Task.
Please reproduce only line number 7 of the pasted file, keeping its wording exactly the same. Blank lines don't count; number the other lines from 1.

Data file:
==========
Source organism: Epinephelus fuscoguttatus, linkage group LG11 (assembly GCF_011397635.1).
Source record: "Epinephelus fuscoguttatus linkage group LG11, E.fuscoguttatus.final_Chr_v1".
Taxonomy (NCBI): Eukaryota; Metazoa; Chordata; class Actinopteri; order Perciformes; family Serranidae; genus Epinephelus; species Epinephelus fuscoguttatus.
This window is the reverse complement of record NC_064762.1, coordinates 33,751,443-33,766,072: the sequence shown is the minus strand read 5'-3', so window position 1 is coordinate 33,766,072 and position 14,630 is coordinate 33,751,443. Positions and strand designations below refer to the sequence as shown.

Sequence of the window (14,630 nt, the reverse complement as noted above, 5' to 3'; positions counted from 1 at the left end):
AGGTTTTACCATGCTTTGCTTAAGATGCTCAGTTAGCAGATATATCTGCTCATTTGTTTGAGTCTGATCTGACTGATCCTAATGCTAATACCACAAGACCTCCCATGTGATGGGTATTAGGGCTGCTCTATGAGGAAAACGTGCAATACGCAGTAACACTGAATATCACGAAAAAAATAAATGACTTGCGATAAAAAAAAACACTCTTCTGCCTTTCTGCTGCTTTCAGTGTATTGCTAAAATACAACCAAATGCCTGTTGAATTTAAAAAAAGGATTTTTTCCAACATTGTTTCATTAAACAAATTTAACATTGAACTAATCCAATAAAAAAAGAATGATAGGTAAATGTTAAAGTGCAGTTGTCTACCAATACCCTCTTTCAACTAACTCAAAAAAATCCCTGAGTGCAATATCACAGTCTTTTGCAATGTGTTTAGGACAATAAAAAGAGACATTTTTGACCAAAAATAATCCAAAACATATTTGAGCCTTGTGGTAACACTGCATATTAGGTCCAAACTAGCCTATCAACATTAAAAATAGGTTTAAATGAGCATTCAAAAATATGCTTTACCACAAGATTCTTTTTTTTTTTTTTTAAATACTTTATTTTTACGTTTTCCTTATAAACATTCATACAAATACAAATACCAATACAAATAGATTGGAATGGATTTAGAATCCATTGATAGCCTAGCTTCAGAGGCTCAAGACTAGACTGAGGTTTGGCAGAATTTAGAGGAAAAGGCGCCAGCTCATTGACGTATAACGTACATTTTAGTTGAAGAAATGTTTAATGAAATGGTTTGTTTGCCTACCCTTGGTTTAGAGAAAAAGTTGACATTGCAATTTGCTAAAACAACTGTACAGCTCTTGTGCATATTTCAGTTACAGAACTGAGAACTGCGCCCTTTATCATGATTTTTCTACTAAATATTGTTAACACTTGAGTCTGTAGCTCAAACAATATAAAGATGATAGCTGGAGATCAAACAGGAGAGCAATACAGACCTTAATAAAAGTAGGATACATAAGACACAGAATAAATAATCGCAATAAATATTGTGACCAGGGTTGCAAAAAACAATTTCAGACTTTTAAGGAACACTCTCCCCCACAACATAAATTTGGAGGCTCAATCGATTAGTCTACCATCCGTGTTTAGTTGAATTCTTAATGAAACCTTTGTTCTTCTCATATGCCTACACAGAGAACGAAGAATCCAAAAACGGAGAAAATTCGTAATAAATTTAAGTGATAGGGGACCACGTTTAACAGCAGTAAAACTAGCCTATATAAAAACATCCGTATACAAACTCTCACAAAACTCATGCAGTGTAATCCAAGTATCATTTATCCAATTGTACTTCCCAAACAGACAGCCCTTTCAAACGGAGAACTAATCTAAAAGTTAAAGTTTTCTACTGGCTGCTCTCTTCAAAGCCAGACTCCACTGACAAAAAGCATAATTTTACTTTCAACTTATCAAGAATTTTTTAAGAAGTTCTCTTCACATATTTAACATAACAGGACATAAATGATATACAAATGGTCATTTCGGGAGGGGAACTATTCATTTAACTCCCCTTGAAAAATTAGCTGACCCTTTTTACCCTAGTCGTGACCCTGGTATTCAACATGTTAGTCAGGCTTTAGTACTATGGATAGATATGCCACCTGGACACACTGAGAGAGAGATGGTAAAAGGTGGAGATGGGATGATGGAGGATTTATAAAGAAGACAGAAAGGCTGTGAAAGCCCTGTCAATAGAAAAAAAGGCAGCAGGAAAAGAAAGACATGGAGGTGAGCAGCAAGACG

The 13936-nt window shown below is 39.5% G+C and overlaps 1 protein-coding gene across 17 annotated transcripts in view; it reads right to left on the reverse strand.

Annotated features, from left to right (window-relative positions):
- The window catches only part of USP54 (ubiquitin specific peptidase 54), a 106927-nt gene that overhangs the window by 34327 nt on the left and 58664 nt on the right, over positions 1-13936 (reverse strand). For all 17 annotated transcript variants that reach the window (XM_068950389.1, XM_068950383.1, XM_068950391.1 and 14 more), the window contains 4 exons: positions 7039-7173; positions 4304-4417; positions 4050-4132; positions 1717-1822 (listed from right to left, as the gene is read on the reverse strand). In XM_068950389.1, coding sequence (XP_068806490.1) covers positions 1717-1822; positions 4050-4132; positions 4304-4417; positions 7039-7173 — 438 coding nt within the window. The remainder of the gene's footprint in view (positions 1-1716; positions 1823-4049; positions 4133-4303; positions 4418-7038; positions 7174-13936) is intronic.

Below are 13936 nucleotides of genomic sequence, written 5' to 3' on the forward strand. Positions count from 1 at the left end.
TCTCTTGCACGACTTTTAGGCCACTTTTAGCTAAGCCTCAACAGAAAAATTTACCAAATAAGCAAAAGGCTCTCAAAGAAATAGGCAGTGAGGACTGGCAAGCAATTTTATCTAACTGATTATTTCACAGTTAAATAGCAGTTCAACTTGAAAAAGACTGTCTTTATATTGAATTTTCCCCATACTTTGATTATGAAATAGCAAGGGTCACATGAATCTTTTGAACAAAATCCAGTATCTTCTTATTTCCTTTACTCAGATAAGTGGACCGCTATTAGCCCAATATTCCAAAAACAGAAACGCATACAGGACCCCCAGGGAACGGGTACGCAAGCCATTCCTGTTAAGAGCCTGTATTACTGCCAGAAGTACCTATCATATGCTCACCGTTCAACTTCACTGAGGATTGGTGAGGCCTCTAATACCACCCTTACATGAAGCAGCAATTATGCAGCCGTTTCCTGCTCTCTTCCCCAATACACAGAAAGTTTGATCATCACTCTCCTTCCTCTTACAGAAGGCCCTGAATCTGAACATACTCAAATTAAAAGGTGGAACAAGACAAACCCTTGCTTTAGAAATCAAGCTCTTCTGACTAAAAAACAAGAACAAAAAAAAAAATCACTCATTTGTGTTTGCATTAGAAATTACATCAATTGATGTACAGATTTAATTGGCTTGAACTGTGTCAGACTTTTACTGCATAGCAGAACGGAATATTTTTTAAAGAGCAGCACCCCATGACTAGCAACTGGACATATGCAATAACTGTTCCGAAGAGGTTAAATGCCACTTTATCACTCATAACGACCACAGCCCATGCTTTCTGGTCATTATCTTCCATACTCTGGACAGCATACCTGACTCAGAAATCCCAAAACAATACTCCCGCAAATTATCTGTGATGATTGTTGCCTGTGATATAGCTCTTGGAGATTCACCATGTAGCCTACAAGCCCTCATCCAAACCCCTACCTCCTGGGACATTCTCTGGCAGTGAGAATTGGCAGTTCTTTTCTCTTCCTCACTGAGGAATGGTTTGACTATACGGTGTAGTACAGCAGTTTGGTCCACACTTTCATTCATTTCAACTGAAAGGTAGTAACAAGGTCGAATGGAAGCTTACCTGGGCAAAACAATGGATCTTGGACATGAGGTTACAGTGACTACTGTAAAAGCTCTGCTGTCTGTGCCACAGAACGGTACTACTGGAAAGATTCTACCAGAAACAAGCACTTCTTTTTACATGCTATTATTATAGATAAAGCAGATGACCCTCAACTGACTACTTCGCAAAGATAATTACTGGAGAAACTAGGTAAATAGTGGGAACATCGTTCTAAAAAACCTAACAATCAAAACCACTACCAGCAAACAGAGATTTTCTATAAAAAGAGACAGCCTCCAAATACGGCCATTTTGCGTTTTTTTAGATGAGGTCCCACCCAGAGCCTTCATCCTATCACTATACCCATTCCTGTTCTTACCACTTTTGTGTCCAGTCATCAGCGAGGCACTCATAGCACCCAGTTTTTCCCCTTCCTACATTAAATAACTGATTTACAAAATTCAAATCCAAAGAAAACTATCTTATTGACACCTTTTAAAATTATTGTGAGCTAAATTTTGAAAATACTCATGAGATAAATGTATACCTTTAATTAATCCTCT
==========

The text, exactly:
The 13936-nt window shown below is 39.5% G+C and overlaps 1 protein-coding gene across 17 annotated transcripts in view; it reads right to left on the reverse strand.